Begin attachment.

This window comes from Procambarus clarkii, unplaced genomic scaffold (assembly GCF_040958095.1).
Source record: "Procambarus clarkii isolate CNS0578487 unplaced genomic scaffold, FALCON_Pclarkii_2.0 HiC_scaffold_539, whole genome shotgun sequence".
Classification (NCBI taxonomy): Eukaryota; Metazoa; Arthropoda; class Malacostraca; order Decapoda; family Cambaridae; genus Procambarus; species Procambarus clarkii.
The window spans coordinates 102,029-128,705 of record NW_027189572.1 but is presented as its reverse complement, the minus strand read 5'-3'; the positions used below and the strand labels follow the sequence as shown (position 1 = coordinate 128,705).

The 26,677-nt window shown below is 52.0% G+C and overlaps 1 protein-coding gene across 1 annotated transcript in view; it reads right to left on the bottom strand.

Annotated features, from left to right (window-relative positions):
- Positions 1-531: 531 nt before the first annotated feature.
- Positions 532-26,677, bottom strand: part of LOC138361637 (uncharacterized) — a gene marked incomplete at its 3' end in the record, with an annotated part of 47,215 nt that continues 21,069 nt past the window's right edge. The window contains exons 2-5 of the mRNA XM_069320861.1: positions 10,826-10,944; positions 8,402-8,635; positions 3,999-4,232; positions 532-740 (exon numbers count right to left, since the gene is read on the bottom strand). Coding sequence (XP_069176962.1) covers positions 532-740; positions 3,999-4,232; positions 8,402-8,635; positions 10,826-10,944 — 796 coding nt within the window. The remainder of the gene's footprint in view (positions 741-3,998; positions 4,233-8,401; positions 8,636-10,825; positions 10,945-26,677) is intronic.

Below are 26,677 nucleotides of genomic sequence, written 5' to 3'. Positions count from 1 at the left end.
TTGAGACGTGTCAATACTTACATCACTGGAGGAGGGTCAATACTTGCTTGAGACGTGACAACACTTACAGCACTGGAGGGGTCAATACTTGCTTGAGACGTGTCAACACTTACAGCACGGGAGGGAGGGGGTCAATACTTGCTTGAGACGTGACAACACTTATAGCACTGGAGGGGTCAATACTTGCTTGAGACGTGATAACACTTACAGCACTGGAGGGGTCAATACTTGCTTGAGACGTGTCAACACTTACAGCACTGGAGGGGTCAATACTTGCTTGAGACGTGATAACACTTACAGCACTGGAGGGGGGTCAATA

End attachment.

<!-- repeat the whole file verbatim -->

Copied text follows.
This window comes from Procambarus clarkii, unplaced genomic scaffold (assembly GCF_040958095.1).
Source record: "Procambarus clarkii isolate CNS0578487 unplaced genomic scaffold, FALCON_Pclarkii_2.0 HiC_scaffold_539, whole genome shotgun sequence".
Classification (NCBI taxonomy): Eukaryota; Metazoa; Arthropoda; class Malacostraca; order Decapoda; family Cambaridae; genus Procambarus; species Procambarus clarkii.
The window spans coordinates 102,029-128,705 of record NW_027189572.1 but is presented as its reverse complement, the minus strand read 5'-3'; the positions used below and the strand labels follow the sequence as shown (position 1 = coordinate 128,705).

The 26,677-nt window shown below is 52.0% G+C and overlaps 1 protein-coding gene across 1 annotated transcript in view; it reads right to left on the bottom strand.

Annotated features, from left to right (window-relative positions):
- Positions 1-531: 531 nt before the first annotated feature.
- Positions 532-26,677, bottom strand: part of LOC138361637 (uncharacterized) — a gene marked incomplete at its 3' end in the record, with an annotated part of 47,215 nt that continues 21,069 nt past the window's right edge. The window contains exons 2-5 of the mRNA XM_069320861.1: positions 10,826-10,944; positions 8,402-8,635; positions 3,999-4,232; positions 532-740 (exon numbers count right to left, since the gene is read on the bottom strand). Coding sequence (XP_069176962.1) covers positions 532-740; positions 3,999-4,232; positions 8,402-8,635; positions 10,826-10,944 — 796 coding nt within the window. The remainder of the gene's footprint in view (positions 741-3,998; positions 4,233-8,401; positions 8,636-10,825; positions 10,945-26,677) is intronic.

Below are 26,677 nucleotides of genomic sequence, written 5' to 3'. Positions count from 1 at the left end.
TTGAGACGTGTCAATACTTACATCACTGGAGGAGGGTCAATACTTGCTTGAGACGTGACAACACTTACAGCACTGGAGGGGTCAATACTTGCTTGAGACGTGTCAACACTTACAGCACGGGAGGGAGGGGGTCAATACTTGCTTGAGACGTGACAACACTTATAGCACTGGAGGGGTCAATACTTGCTTGAGACGTGATAACACTTACAGCACTGGAGGGGTCAATACTTGCTTGAGACGTGTCAACACTTACAGCACTGGAGGGGTCAATACTTGCTTGAGACGTGATAACACTTACAGCACTGGAGGGGGGTCAATA